Members of a little known group have taken up arms to defend themselves and promote their version of Islam - Wahhabism -- in the archipelago. The Maldivians say the leaders of the group were educated in Pakistan and West Asian countries and their version of Islam conflicts with the version of Islam stipulated by Maldivian law, according to which preaching of different versions of Islam is a crime.
The Maldivian government has banned the veil as part of security measures to confront Islamic extremism
Reports say India's intelligence arm, Research Analysis Wing, has received information that Maldivian Islamic extremists are purchasing weapons from Indian criminal and terrorist groups while other reports indicate that they were also buying weapons from Indonesia and Pakistan.
These reports also say that Sri Lanka is being used as a transit point in the arms smuggling operation. It is against this backdrop, a few months ago, Sri Lanka and the Maldives signed a memorandum of understanding on intelligence sharing.
Opposition parties blame President Gayoom for the rise of extremism. Gayoom has been ruling this Indian Ocean archipelago for nearly three decades. Of late, he has come under severe criticism from within the country and abroad for the mounting corruption, human rights abuses and social ills such as the growing problem of youth addiction to narcotics amidst a high rate of unemployment.
The opposition's view is backed by research conducted by the New Delhi-based Institute of Defence Studies and Analyses focusing on the Maldives and Pakistan. The research shows that people resort to extremism when they are faced with a non-democratic political system.
On January 8, a boy scout foiled an assassination attempt on the President's life when he grabbed the assassin's knife, saving the executive from death. The assassin, 20-year-old Mohamed Murshid, unemployed and having no previous criminal record, attempted to attack the President when he visited, Hoarafushi in the north of the Maldives.
Earlier a homemade bomb exploded in the capital city of Male on September 29 last year in what was said to be the country's first act of terrorism after the failed attempt by a Sri Lankan mercenary group hired by wealthy Maldivian to overthrow the President in 1988.
Information Minister Mohamed Nasheed told a news conference that the perpetrators might have had extremist connections."Investigations into the September attack showed that there was fundamentalist thinking behind it," he said. In December, three men convicted of carrying out the September bombing were jailed for 15 years. Although the government may have been worried after reports linked some of the suspects to Kashmiri groups, they have since then taken measures to combat extremism in the island.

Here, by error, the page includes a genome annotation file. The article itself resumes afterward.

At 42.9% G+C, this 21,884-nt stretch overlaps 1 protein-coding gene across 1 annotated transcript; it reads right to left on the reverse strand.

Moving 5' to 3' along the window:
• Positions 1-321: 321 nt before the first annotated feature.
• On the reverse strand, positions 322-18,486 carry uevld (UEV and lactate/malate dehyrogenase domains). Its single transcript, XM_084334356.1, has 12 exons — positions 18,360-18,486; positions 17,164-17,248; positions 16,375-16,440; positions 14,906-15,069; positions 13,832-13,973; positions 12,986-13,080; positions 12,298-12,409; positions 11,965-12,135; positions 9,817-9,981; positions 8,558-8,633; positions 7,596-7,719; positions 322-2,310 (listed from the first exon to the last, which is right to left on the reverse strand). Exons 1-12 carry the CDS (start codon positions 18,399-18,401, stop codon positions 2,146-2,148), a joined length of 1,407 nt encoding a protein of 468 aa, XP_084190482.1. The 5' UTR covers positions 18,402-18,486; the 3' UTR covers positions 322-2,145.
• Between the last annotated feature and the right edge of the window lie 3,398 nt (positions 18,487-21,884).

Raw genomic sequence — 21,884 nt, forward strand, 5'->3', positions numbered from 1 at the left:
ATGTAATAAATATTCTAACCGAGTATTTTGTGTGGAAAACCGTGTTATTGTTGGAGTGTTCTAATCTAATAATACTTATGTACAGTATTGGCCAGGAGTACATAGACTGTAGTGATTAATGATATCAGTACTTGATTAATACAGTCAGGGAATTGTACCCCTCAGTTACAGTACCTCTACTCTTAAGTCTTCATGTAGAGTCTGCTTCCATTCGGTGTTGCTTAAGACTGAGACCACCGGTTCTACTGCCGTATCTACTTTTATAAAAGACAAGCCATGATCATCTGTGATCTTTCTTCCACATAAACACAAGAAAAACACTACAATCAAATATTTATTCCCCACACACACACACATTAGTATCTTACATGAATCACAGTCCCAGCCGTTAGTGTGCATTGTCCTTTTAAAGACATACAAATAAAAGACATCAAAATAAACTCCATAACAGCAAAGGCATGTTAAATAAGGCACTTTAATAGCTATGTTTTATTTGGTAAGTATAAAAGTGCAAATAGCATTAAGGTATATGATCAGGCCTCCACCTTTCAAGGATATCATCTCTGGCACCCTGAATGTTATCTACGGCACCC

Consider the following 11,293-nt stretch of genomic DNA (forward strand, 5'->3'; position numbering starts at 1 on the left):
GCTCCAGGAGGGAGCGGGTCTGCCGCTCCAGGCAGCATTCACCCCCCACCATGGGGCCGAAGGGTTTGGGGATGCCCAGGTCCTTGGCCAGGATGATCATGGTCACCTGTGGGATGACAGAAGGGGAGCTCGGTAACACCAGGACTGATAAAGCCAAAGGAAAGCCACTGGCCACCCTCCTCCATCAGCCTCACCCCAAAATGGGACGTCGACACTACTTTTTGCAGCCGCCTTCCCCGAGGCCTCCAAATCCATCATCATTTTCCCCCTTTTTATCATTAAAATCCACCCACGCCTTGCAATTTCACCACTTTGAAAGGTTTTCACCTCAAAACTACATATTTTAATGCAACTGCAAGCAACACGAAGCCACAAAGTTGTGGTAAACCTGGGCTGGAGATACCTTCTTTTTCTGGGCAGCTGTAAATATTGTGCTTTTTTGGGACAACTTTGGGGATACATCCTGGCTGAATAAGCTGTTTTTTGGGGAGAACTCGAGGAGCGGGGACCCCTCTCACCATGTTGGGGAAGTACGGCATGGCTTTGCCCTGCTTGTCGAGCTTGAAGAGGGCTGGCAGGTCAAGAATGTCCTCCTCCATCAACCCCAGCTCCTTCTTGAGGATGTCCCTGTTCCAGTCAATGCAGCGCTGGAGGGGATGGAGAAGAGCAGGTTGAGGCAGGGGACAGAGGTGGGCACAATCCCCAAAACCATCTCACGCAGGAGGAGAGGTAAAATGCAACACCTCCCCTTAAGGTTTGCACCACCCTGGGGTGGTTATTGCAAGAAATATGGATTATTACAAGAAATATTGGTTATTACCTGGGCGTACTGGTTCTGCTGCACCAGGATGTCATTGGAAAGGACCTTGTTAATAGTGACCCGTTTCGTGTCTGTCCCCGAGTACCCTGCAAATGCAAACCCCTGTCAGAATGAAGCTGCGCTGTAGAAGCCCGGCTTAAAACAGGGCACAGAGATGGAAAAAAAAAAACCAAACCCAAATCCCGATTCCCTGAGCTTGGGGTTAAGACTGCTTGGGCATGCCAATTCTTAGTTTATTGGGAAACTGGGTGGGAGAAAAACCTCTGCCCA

The government had taken steps to promote moderate thinking through education and banned the traditional Islamic veil in public places, offices, courts, and educational establishments, Minister Nasheed said. He said the government had also banned Muslim religious gatherings unless permission was obtained.
Foreign clerics too have been banned by the government, because it fears they can promote fundamentalism."We do not have madrassas or religious schools, like you see in Pakistan, from where militant thinking comes in," Minister Nasheed said. "In this country, fundamentalism is not spread through teachings."
"We do not have madrassas or religious schools, like you see in Pakistan, from where militant thinking comes in. In this country, fundamentalism is not spread through teachings." - Minister Nasheed
It is spread by a handful of clerics, according to analysts. The rise of extremism is a threat to the country's tourism industry, one of the pillars of the small island nation's economy. Gayoom has ruled the islands since Nov. 11, 1978, and in recent years has strongly defended the presidential form of government, as opposed to the parliamentary system, which is promoted by the main opposition, the Maldivian Democratic Party (MDP).
The founder for the MDP, Mohammed Latheef, told The Sunday Times the Egyptian-educated Gayoom is the father of the country's extremism as it was he who had brought the Wahhabi (Islam practised in Saudi Arabia) thinking into the country. "Soon after becoming President, he opened the first Islamic schools. Religious scholars from Egypt were brought to 'enlighten' the Maldivians during the month of Ramadan.
“ Some even shocked the moderate Muslim community by preaching men could beat their wives. School textbooks were revised to follow the dictator's version of Islam. Islam is used as a tool of governance in the Maldives and its people are tired of it," he said.
"There is no rule of law or checks and balances in the system of governance in the Maldives. The judiciary, the legislature and the security forces revolve around a single individual who runs the country. “In a state which has no governance one can expect such incidents taking place," he said.